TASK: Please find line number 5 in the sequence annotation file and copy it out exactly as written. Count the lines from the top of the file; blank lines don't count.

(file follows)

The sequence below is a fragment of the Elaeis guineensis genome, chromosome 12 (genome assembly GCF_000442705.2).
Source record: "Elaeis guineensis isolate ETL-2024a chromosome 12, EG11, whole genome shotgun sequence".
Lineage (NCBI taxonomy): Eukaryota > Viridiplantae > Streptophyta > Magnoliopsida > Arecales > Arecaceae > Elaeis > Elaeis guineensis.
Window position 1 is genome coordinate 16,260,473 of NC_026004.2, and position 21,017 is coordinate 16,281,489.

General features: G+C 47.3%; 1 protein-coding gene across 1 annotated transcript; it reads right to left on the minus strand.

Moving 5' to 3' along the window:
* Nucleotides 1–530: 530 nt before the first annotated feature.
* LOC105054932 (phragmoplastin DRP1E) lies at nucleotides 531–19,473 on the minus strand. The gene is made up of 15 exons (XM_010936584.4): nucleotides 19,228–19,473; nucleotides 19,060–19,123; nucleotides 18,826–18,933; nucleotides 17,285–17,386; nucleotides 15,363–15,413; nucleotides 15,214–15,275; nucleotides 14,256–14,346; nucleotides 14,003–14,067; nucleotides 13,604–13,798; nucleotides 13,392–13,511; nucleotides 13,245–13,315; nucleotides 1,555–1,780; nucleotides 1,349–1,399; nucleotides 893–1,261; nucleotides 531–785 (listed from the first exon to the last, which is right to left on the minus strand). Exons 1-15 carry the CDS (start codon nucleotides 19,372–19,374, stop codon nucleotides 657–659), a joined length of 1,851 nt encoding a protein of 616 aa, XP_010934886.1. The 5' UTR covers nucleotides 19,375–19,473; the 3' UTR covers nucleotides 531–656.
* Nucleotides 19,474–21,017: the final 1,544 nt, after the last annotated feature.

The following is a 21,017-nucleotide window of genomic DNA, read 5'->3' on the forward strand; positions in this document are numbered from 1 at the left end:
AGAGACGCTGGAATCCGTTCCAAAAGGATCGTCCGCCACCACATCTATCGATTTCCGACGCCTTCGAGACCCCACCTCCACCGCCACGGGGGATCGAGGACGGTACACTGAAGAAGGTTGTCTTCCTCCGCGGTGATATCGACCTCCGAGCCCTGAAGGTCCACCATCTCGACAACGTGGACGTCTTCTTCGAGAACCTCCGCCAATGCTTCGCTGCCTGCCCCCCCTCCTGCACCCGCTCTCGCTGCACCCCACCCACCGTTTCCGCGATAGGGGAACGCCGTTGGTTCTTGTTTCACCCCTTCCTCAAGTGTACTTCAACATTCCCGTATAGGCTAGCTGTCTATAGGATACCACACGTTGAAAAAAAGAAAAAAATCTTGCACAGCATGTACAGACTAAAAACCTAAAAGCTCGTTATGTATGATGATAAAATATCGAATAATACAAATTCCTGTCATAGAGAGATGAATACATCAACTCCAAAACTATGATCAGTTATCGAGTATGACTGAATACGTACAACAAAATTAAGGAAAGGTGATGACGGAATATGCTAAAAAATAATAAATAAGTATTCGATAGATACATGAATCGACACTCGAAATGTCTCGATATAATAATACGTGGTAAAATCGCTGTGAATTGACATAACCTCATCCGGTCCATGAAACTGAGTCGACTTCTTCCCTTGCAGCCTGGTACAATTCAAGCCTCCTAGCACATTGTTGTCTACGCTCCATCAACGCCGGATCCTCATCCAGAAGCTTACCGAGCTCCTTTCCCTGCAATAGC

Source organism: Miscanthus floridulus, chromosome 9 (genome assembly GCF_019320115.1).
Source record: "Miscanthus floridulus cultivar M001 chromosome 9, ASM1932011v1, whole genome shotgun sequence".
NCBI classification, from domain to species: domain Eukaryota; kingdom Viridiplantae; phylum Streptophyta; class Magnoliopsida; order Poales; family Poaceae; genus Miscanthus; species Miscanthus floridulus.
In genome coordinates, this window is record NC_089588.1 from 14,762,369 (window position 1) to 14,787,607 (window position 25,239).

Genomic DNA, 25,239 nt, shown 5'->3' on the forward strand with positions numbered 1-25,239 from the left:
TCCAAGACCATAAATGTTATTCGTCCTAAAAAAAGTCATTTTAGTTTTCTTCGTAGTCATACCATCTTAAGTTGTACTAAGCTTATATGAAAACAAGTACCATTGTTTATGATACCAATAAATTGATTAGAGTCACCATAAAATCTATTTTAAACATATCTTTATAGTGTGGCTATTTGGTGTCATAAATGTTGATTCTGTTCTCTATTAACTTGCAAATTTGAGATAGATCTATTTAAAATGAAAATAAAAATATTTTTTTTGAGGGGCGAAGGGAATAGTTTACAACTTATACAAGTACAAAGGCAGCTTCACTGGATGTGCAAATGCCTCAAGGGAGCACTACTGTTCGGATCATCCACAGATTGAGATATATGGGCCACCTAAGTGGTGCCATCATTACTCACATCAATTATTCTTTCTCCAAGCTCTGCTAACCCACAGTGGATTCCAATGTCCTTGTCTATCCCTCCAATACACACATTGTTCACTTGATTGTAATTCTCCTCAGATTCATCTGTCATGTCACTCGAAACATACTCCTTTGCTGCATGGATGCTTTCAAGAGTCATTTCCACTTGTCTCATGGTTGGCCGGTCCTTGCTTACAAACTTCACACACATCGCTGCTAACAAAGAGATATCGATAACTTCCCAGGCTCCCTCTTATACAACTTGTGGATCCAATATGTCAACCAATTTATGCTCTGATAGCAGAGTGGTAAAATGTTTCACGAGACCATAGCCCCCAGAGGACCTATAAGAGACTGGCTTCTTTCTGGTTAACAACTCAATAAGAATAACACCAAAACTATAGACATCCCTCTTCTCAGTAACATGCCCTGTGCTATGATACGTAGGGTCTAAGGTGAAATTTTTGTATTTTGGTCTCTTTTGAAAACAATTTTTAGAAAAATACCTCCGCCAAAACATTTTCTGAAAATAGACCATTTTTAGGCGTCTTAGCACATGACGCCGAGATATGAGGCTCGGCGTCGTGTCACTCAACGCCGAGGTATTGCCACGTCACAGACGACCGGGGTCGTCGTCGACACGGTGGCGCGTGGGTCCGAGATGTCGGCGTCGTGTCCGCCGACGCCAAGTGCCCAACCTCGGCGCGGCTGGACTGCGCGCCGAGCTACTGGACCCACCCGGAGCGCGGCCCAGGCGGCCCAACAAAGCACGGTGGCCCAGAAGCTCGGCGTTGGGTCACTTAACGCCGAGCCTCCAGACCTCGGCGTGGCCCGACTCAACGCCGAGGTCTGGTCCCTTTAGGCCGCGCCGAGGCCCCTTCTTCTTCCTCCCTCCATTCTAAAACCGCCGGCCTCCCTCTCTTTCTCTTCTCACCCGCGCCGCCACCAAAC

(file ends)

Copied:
General features: G+C 47.3%; 1 protein-coding gene across 1 annotated transcript; it reads right to left on the minus strand.